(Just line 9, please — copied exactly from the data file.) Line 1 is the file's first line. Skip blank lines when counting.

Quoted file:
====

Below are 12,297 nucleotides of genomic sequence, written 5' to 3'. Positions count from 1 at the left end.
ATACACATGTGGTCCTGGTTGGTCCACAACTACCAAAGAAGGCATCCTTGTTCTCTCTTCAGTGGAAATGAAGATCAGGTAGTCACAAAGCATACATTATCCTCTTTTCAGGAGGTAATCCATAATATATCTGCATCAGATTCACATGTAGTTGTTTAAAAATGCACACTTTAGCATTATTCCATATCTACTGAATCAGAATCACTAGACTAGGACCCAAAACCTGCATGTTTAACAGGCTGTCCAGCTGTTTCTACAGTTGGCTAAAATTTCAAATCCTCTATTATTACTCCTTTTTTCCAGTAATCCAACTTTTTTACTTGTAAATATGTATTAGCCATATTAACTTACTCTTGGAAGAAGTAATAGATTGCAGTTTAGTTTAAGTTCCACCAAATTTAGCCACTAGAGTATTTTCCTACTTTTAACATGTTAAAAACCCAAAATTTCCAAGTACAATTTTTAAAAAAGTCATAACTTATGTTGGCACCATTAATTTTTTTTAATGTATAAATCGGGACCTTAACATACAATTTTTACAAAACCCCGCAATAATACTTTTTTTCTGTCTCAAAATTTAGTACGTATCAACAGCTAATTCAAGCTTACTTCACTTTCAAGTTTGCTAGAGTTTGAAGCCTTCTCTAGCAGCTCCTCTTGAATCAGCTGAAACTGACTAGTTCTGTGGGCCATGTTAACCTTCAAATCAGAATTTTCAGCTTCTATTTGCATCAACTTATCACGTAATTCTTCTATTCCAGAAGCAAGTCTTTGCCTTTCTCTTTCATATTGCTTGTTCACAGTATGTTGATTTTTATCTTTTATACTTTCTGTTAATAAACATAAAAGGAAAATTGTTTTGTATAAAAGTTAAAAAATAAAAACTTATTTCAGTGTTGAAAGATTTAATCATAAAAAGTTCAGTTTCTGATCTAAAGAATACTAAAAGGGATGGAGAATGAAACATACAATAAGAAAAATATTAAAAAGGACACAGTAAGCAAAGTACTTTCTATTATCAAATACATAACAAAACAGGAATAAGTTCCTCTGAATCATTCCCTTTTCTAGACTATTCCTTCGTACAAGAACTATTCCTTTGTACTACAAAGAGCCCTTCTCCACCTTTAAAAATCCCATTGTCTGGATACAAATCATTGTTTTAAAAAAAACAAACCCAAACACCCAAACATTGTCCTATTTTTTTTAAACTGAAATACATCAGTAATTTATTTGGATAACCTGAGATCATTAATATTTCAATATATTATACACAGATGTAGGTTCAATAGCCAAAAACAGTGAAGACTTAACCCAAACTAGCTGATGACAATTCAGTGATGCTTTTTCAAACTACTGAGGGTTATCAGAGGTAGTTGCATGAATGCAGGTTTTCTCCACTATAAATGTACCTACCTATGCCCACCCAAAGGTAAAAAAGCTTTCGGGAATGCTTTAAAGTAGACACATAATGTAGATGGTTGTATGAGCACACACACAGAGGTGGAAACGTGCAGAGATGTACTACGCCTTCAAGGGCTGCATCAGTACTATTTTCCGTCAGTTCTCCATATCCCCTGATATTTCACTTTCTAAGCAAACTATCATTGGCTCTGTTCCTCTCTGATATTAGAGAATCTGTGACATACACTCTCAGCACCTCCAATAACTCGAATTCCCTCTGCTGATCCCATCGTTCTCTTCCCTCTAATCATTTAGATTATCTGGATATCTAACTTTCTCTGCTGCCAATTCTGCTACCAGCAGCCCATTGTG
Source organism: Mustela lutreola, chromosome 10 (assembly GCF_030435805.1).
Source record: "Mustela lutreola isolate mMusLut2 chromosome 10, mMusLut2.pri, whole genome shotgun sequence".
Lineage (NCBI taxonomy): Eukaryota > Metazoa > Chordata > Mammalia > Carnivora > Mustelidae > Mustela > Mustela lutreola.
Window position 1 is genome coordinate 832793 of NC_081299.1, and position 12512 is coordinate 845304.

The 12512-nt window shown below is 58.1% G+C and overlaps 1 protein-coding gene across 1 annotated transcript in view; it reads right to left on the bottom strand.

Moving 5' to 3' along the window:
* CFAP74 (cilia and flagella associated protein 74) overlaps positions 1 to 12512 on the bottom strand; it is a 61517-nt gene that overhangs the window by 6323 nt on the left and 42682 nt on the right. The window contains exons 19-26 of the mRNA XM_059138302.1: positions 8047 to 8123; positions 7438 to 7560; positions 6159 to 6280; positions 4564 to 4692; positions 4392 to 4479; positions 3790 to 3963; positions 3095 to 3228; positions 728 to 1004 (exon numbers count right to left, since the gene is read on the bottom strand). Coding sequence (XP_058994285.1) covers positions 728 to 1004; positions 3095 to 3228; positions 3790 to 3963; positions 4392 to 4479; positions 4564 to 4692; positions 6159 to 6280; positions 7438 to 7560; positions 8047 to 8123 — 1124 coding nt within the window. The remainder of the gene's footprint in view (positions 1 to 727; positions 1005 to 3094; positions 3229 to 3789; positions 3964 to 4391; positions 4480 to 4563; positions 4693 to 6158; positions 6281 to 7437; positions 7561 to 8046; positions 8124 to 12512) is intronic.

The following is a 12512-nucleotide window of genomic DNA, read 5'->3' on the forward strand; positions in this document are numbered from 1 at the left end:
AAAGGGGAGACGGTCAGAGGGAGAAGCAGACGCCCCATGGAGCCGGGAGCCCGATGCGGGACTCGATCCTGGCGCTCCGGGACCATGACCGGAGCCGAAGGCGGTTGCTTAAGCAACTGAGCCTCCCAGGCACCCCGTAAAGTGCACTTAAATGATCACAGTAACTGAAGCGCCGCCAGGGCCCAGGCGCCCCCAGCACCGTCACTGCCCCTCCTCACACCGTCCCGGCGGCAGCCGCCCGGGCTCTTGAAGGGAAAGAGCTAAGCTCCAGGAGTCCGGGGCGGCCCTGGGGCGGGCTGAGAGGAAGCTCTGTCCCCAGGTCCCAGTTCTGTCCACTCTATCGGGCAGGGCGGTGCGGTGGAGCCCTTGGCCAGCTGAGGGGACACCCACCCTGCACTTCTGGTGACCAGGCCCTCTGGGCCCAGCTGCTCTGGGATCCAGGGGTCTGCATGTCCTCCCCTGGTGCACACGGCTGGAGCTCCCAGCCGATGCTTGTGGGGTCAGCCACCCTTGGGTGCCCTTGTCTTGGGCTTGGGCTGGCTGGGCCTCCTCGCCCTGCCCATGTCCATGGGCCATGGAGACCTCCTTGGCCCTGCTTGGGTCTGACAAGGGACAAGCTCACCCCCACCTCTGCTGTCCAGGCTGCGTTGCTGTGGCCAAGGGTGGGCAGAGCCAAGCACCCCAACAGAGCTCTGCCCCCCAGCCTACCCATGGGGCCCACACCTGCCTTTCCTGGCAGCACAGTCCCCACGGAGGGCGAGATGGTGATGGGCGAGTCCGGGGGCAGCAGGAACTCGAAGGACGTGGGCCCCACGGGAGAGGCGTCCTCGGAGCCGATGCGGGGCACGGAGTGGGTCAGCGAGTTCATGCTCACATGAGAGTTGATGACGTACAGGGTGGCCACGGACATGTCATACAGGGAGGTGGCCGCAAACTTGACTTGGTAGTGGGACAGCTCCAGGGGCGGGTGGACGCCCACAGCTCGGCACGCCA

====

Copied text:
* CFAP74 (cilia and flagella associated protein 74) overlaps positions 1 to 12512 on the bottom strand; it is a 61517-nt gene that overhangs the window by 6323 nt on the left and 42682 nt on the right. The window contains exons 19-26 of the mRNA XM_059138302.1: positions 8047 to 8123; positions 7438 to 7560; positions 6159 to 6280; positions 4564 to 4692; positions 4392 to 4479; positions 3790 to 3963; positions 3095 to 3228; positions 728 to 1004 (exon numbers count right to left, since the gene is read on the bottom strand). Coding sequence (XP_058994285.1) covers positions 728 to 1004; positions 3095 to 3228; positions 3790 to 3963; positions 4392 to 4479; positions 4564 to 4692; positions 6159 to 6280; positions 7438 to 7560; positions 8047 to 8123 — 1124 coding nt within the window. The remainder of the gene's footprint in view (positions 1 to 727; positions 1005 to 3094; positions 3229 to 3789; positions 3964 to 4391; positions 4480 to 4563; positions 4693 to 6158; positions 6281 to 7437; positions 7561 to 8046; positions 8124 to 12512) is intronic.